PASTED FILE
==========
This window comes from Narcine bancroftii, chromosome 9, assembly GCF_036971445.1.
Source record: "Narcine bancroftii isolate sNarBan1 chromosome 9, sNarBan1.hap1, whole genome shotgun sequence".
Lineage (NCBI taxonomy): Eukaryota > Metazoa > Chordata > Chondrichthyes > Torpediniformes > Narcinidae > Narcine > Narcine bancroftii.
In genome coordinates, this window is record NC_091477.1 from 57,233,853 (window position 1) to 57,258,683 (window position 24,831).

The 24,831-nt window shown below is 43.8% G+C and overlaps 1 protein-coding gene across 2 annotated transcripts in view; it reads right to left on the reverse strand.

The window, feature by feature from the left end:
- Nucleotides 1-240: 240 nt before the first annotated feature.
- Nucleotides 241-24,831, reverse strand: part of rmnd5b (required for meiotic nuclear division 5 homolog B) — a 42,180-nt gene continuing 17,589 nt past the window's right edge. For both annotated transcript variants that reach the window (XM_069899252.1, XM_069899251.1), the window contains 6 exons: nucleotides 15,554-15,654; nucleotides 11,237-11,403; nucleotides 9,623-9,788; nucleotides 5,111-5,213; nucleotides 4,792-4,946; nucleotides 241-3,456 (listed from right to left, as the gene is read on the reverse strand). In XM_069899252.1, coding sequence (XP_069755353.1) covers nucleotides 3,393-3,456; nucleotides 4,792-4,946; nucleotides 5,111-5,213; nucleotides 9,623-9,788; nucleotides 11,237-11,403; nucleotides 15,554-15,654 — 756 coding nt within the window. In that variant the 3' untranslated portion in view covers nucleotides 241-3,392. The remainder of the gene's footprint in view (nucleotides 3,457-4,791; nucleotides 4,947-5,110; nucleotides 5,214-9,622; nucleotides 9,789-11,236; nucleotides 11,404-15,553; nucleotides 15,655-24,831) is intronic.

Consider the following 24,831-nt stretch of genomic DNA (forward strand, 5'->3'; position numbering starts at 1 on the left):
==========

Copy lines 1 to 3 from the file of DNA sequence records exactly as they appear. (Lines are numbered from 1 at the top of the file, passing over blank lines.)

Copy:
This window comes from Narcine bancroftii, chromosome 9, assembly GCF_036971445.1.
Source record: "Narcine bancroftii isolate sNarBan1 chromosome 9, sNarBan1.hap1, whole genome shotgun sequence".
Lineage (NCBI taxonomy): Eukaryota > Metazoa > Chordata > Chondrichthyes > Torpediniformes > Narcinidae > Narcine > Narcine bancroftii.